Empty gestures on climate change divert attention

Bjørn Lomborg
These appeals trivialize the challenge of global warming, and divert our attention from the huge technological and policy changes that are needed to combat it.
Bjørn Lomborg

Switch to energy-efficient light bulbs, wash your clothes in cold water, eat less meat, recycle more, and buy an electric car: We are being bombarded with instructions from climate campaigners, environmentalists, and the media about the everyday steps we all must take to tackle climate change.

Unfortunately, these appeals trivialize the challenge of global warming, and divert our attention from the huge technological and policy changes that are needed to combat it.

For example, the British nature-documentary presenter and environmental campaigner David Attenborough was once asked what he as an individual would do to fight climate change. He promised to unplug his phone charger when it was not in use.

Attenborough is far from alone in believing that small gestures can have a meaningful impact on the climate. In fact, even much larger-sounding commitments deliver only limited reductions in CO2 emissions. For example, environmental activists emphasize the need to give up eating meat and driving fossil-fuel-powered cars. But, although I am a vegetarian and do not own a car, I believe we need to be honest about what such choices can achieve.

Going vegetarian actually is quite difficult: One large US survey indicates that 84 percent of people fail, most of them in less than a year. But a systematic peer-reviewed study has shown that even if they succeed, a vegetarian diet reduces individual CO2 emissions by the equivalent of 540 kilograms — or just 4.3 percent of the emissions of the average inhabitant of a developed country. Furthermore, there is a “rebound effect,” as money saved on cheaper vegetarian food is spent on goods and services that cause additional greenhouse-gas emissions. Once we account for this, going entirely vegetarian reduces a person’s total emissions by only 2 percent.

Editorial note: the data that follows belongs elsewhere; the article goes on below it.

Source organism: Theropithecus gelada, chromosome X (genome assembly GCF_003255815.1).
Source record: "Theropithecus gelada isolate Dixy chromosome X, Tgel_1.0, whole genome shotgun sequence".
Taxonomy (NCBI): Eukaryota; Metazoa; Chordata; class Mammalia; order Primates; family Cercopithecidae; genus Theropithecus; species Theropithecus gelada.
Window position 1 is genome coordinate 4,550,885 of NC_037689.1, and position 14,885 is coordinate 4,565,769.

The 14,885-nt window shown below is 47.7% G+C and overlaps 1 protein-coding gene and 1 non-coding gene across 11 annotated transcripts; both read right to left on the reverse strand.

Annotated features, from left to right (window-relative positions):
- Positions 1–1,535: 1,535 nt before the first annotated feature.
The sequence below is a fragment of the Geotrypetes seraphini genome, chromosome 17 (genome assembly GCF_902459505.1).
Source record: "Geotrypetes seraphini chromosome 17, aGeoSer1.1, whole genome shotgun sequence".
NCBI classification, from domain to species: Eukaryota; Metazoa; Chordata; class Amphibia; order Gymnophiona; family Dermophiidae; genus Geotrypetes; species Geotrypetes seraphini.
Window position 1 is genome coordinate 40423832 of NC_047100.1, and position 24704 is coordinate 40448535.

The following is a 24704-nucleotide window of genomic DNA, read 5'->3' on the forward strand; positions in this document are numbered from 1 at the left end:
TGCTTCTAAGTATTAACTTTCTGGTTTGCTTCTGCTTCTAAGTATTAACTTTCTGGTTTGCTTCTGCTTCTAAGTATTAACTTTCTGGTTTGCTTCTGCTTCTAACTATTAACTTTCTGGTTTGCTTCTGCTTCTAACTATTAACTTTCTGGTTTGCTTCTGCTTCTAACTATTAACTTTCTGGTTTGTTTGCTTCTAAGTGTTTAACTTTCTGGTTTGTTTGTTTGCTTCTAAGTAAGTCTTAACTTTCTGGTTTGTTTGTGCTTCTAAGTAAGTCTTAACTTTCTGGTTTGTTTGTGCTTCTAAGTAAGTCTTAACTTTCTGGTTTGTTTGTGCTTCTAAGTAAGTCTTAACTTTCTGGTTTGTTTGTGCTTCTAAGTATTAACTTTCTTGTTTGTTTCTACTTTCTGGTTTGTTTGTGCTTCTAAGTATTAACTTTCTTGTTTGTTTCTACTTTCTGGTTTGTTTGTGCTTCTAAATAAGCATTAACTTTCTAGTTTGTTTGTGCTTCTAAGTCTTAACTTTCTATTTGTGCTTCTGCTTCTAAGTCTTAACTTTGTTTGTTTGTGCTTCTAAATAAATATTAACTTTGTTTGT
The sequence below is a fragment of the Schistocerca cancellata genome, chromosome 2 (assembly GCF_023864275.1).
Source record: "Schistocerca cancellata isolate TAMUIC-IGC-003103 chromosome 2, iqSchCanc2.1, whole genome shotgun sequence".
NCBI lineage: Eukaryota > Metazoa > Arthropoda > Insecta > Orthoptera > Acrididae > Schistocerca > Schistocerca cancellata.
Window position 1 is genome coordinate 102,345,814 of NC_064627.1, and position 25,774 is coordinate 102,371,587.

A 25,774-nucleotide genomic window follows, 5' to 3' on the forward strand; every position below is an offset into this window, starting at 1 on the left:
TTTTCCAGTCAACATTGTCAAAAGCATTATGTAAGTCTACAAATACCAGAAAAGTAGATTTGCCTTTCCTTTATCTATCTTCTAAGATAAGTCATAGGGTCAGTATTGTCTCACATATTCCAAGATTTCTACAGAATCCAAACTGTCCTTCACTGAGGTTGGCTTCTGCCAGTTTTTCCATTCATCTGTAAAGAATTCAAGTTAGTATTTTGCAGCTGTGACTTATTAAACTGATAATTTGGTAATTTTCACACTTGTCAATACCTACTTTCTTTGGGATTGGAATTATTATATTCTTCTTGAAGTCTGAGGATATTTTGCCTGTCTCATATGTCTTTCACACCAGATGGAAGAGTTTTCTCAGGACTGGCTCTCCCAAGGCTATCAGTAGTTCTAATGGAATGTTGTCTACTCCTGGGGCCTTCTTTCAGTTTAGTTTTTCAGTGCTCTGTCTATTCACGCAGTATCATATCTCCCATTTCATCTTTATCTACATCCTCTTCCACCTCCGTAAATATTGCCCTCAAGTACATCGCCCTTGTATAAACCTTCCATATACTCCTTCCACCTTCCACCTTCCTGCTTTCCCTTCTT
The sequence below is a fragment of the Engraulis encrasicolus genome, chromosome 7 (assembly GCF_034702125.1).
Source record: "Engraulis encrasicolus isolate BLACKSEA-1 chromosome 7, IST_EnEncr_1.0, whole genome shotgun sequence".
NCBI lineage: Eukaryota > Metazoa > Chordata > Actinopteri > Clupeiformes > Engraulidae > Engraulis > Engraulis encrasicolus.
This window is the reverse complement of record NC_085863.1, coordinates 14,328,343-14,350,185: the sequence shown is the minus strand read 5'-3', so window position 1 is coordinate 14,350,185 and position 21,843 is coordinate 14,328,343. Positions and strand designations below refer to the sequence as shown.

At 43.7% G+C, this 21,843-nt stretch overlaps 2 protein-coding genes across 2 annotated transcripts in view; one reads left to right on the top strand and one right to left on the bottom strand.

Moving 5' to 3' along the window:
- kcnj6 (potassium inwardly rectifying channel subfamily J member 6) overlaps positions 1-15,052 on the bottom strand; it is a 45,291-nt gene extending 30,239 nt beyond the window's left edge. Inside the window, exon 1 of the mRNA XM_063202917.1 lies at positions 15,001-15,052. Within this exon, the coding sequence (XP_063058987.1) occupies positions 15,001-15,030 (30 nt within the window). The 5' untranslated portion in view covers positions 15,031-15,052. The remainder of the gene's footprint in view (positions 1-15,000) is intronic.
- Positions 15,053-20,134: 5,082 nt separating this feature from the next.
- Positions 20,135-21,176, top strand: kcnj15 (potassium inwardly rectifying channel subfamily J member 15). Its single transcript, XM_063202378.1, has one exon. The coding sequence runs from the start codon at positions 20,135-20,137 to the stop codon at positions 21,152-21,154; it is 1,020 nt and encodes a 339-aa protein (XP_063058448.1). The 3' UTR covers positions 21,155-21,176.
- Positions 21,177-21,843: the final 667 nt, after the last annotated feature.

Likewise, electric cars are branded as environmentally friendly, but generating the electricity they require almost always involves burning fossil fuels. Moreover, producing energy-intensive batteries for these cars invariably generates significant CO2 emissions.

As IEA Executive Director Fatih Birol has said, “If you think you can save the climate with electric cars, you’re completely wrong.”

Fossil fuels currently meet 81 percent of our global energy needs. And even if every promised climate policy in the 2015 Paris climate agreement is achieved by 2040, they will still deliver 74 percent of the total.

Collective changes

We already spend US$129 billion per year subsidizing solar and wind energy to try to entice more people to use today’s inefficient technology, yet these sources meet just 1.1 percent of our global energy needs.

That’s pitiful. Significantly cutting CO2 emissions without reducing economic growth will require far more than individual actions. It is absurd for middle-class citizens in advanced economies to tell themselves that eating less steak or commuting in a Toyota Prius will rein in rising temperatures. To tackle global warming, we must make collective changes on an unprecedented scale.

By all means, anyone who wants to go vegetarian or buy an electric car should do so, for sound reasons such as killing fewer animals or reducing household energy bills. But such decisions will not solve the problem of global warming.

The one individual action that citizens could take that would make a difference would be to demand a vast increase in spending on green-energy research and development, so that these energy sources eventually become cheap enough to outcompete fossil fuels. That is the real way to help fight climate change.

Bjørn Lomborg is a visiting professor at the Copenhagen Business School. Copyright: Project Syndicate, 2020. www.project-syndicate.org

Special Reports
Top